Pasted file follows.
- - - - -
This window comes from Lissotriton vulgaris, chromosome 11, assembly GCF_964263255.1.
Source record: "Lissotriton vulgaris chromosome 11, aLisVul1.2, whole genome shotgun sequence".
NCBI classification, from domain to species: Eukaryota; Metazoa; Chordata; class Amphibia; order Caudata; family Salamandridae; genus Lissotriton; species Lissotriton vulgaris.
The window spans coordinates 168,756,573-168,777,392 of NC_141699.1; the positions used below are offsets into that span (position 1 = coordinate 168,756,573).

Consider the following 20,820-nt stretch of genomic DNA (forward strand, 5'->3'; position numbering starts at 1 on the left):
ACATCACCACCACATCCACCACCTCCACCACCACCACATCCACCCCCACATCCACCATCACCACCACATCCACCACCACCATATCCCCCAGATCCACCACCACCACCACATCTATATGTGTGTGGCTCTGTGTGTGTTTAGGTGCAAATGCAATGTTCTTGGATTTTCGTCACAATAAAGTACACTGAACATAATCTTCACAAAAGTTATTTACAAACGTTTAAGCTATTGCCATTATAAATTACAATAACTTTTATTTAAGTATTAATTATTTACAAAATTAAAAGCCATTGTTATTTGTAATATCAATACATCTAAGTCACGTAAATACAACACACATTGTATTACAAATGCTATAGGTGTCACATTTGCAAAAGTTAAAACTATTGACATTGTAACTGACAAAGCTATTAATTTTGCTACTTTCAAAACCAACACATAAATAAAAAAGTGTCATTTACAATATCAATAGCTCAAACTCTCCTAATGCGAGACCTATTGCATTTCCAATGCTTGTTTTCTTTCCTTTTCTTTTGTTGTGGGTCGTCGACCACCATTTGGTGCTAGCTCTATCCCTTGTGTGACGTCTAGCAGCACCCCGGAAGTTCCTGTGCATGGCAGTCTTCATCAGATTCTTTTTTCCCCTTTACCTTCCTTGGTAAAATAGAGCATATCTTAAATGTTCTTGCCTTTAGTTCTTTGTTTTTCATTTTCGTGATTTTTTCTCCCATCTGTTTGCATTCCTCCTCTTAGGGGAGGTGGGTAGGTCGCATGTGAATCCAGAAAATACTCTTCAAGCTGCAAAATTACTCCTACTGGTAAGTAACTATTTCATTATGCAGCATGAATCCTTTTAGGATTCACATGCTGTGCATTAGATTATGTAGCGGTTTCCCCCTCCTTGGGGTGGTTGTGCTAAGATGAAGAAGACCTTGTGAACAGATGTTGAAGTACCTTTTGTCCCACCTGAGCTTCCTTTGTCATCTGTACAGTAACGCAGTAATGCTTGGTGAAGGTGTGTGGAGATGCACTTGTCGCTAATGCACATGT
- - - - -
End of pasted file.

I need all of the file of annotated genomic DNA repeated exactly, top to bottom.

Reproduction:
This window comes from Lissotriton vulgaris, chromosome 11, assembly GCF_964263255.1.
Source record: "Lissotriton vulgaris chromosome 11, aLisVul1.2, whole genome shotgun sequence".
NCBI classification, from domain to species: Eukaryota; Metazoa; Chordata; class Amphibia; order Caudata; family Salamandridae; genus Lissotriton; species Lissotriton vulgaris.
The window spans coordinates 168,756,573-168,777,392 of NC_141699.1; the positions used below are offsets into that span (position 1 = coordinate 168,756,573).

Consider the following 20,820-nt stretch of genomic DNA (forward strand, 5'->3'; position numbering starts at 1 on the left):
ACATCACCACCACATCCACCACCTCCACCACCACCACATCCACCCCCACATCCACCATCACCACCACATCCACCACCACCATATCCCCCAGATCCACCACCACCACCACATCTATATGTGTGTGGCTCTGTGTGTGTTTAGGTGCAAATGCAATGTTCTTGGATTTTCGTCACAATAAAGTACACTGAACATAATCTTCACAAAAGTTATTTACAAACGTTTAAGCTATTGCCATTATAAATTACAATAACTTTTATTTAAGTATTAATTATTTACAAAATTAAAAGCCATTGTTATTTGTAATATCAATACATCTAAGTCACGTAAATACAACACACATTGTATTACAAATGCTATAGGTGTCACATTTGCAAAAGTTAAAACTATTGACATTGTAACTGACAAAGCTATTAATTTTGCTACTTTCAAAACCAACACATAAATAAAAAAGTGTCATTTACAATATCAATAGCTCAAACTCTCCTAATGCGAGACCTATTGCATTTCCAATGCTTGTTTTCTTTCCTTTTCTTTTGTTGTGGGTCGTCGACCACCATTTGGTGCTAGCTCTATCCCTTGTGTGACGTCTAGCAGCACCCCGGAAGTTCCTGTGCATGGCAGTCTTCATCAGATTCTTTTTTCCCCTTTACCTTCCTTGGTAAAATAGAGCATATCTTAAATGTTCTTGCCTTTAGTTCTTTGTTTTTCATTTTCGTGATTTTTTCTCCCATCTGTTTGCATTCCTCCTCTTAGGGGAGGTGGGTAGGTCGCATGTGAATCCAGAAAATACTCTTCAAGCTGCAAAATTACTCCTACTGGTAAGTAACTATTTCATTATGCAGCATGAATCCTTTTAGGATTCACATGCTGTGCATTAGATTATGTAGCGGTTTCCCCCTCCTTGGGGTGGTTGTGCTAAGATGAAGAAGACCTTGTGAACAGATGTTGAAGTACCTTTTGTCCCACCTGAGCTTCCTTTGTCATCTGTACAGTAACGCAGTAATGCTTGGTGAAGGTGTGTGGAGATGCACTTGTCGCTAATGCACATGT